This op-ed written by Jon R. Conte, emeritus profesor and director of the School's Joshua Center on Child Sexual Abuse Prevention, appeared in The Houston Chronical on April 23, 2021. The editors selected Conte's essay because federal legislation recently introduced was modeled after a Texas state law and named for Jenna Quinn, a child sexual abuse survivor from Texas.
Lost amid all the coverage of the COVID-19 stimulus bill was the re-introduction of the bi-partisan Jenna Quinn Law. Named for a child abuse survivor and modeled after state legislation enacted several years ago in Texas, the bill would authorize federal grants to train and educate teachers, care givers and other adults who work with children, as well as students themselves on how to identify, report and prevent child sexual abuse.
Passage could not come soon enough. The lockdowns and school closures imposed to mitigate the spread of COVID-19 have resulted in children who are most vulnerable being isolated from the resources and people who could help protect them and report the abuse. When you add in increased levels of stress, frustration, anxiety, isolation and depression, as well as the economic instability and job losses the pandemic has caused, we are in the midst of a perfect storm for a rise in child abuse.
Even before last year, it was estimated that one in five girls and one in 20 boys were victims of child sexual abuse Child Sexual Abuse Statistics: The National Center for Victims of Crime. Ninety percent of this abuse is committed by someone in a trusting relationship with the child; more often than not that person is a family member, according to the Barbara Sinatra Children’s Center (BSCC). Facts & Myths: Barbara Sinatra Childrens Center. In fact, youth commit more than a third of all the sexual offenses against other youth that are reported to police.
With many children having been quarantined in small pods with others and in families with easy access to pornography, the risk becomes even greater that children may try out the things they inadvertently see on each other. Only time will tell how many children have been abused over the COVID months.
And now with the return to whatever the new normal will be post-COVID, youth will be brought into greater contact with non-family adults or other youth who may well have an increased interest in sexually abusing younger children.
So it is time to prepare children and their families to disclose abuse that has taken place over quarantine and to protect themselves in the future. Much in the same way we are striving to tackle the coronavirus pandemic, there needs to be a “stimulus” bill to attack this problem—that is the overarching mission of the Jenna Quinn Law.
Until that legislation is passed, however, there are steps we can immediately take on the road to prevention Let’s think of these steps in terms of infrastructure. There is much talk—and rightfully so—about ensuring the safety of bridges, roads, and our energy grid. Similarly, we have an obligation to ensure every child’s right to a normal, safe, happy, and healthy childhood.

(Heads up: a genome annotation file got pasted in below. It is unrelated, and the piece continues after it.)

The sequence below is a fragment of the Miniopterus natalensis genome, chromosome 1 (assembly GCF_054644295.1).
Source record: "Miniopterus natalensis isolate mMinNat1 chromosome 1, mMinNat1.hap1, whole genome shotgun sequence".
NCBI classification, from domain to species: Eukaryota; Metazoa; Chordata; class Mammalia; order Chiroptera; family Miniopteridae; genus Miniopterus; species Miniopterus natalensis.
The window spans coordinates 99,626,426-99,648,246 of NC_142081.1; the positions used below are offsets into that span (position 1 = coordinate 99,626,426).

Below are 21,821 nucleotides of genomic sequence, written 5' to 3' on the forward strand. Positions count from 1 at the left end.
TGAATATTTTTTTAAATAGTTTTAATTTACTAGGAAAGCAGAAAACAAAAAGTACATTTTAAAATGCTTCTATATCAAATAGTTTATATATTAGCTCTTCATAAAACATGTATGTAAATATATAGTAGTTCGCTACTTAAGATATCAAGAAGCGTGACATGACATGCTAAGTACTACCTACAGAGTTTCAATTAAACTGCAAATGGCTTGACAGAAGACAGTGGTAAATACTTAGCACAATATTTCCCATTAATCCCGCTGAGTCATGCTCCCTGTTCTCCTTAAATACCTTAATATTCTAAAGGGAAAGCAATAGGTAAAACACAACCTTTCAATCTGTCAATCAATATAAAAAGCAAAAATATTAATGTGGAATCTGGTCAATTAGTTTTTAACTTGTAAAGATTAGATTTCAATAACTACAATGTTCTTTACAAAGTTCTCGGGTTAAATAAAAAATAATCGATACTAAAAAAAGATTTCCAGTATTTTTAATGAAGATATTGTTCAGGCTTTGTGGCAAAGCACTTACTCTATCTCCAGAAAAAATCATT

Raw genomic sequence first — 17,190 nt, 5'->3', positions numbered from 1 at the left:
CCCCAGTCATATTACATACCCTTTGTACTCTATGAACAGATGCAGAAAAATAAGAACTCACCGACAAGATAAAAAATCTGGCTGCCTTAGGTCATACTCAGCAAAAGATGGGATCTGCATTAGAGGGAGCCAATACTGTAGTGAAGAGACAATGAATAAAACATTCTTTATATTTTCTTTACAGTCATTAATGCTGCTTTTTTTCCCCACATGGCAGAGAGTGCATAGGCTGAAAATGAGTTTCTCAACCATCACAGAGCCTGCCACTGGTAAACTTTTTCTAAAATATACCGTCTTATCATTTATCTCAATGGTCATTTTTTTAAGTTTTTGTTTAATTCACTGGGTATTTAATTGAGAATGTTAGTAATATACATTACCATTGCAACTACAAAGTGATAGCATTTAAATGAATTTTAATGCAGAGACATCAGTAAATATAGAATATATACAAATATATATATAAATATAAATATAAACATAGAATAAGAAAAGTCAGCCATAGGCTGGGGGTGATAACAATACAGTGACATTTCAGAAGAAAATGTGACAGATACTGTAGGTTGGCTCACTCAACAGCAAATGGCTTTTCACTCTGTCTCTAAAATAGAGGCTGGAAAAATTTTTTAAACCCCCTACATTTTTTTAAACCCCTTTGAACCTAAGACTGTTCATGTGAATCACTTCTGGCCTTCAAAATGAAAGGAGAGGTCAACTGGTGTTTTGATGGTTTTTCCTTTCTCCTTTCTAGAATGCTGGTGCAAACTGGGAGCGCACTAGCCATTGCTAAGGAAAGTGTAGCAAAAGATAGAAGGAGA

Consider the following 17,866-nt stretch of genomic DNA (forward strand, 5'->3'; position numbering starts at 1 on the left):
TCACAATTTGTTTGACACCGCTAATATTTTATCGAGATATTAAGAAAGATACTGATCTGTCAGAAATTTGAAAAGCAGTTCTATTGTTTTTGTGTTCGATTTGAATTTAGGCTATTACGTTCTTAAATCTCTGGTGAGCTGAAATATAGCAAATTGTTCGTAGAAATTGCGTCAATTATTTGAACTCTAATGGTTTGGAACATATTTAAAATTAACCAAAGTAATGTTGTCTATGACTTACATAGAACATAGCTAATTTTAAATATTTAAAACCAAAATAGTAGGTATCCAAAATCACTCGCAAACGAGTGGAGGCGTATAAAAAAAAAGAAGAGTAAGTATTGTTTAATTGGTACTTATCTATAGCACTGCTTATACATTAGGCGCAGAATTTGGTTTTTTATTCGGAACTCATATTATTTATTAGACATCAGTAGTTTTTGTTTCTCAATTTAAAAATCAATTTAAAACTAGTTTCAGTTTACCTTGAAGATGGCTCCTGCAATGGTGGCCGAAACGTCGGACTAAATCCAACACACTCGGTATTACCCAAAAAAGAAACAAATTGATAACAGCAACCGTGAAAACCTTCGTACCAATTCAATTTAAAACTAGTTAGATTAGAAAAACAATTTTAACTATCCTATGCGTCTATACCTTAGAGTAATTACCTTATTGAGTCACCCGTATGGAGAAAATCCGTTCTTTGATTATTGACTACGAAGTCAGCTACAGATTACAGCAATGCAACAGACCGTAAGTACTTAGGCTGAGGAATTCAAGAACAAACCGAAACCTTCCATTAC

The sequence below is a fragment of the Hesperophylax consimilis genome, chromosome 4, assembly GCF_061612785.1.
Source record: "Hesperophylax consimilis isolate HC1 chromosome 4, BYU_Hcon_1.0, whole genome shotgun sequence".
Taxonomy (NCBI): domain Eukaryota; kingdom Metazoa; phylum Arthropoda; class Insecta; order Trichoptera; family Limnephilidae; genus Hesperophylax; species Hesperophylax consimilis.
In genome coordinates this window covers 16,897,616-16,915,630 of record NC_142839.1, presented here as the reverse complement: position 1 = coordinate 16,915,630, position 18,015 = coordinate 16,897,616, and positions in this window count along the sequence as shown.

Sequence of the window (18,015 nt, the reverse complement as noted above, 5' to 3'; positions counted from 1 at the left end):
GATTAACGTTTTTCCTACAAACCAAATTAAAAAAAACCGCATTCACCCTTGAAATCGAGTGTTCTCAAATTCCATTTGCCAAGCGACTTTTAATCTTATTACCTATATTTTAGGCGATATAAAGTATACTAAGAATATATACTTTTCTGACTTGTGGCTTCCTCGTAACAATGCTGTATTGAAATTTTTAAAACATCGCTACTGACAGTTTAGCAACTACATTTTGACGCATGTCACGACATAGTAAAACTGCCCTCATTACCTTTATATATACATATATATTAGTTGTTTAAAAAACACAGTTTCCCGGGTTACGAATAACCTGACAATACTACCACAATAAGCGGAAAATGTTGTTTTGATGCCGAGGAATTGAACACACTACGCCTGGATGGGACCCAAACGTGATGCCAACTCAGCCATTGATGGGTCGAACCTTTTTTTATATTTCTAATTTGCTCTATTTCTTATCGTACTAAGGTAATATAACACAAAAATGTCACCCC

First and foremost, then, we need both children and parents to be better educated and empowered. That means parents learning how to talk to their kids about consent, giving their children permission to say “no.” It also means training adults and children not to be “by-standers” but rather be “up-standers”; in other words, if you see something, say something. (See youth art the Josuah Center website.)
The BSCC has produced animated videos that provide an excellent way to open the discussion with kids of all ages. These videos are currently being viewed in schools in over 10,000 U.S communities, many in response to “Erin’s Law” legislation that has been enacted in 37 states. More schools, youth groups, and especially families with parents and children together need to watch these videos. Other organizations that offer easy-to-comprehend resources include the Rape, Abuse, Incest National Network RAINN, National Sexual Violence Resource Center and Darkness To Light.
Of great importance, pediatricians need to be encouraged to screen for abuse during all routine examinations, just as they check children’s eyes, ears, heart and reflexes. They should engage their young patients’ parents in discussing how their family can discuss sexual abuse and sexual abuse prevention.
Every organization touching the lives of children should be required to have a Youth Protection Policy, review the policy annually with youth and adults in the program and encourage violations of the policy to be reported immediately to appropriate authorities. Above all, this policy must support the healthy development of children.
If steps are taken now and in the near future, the post-COVID life of children can move in the direction of preventing sexual abuse and ensuring America’s human infrastructure.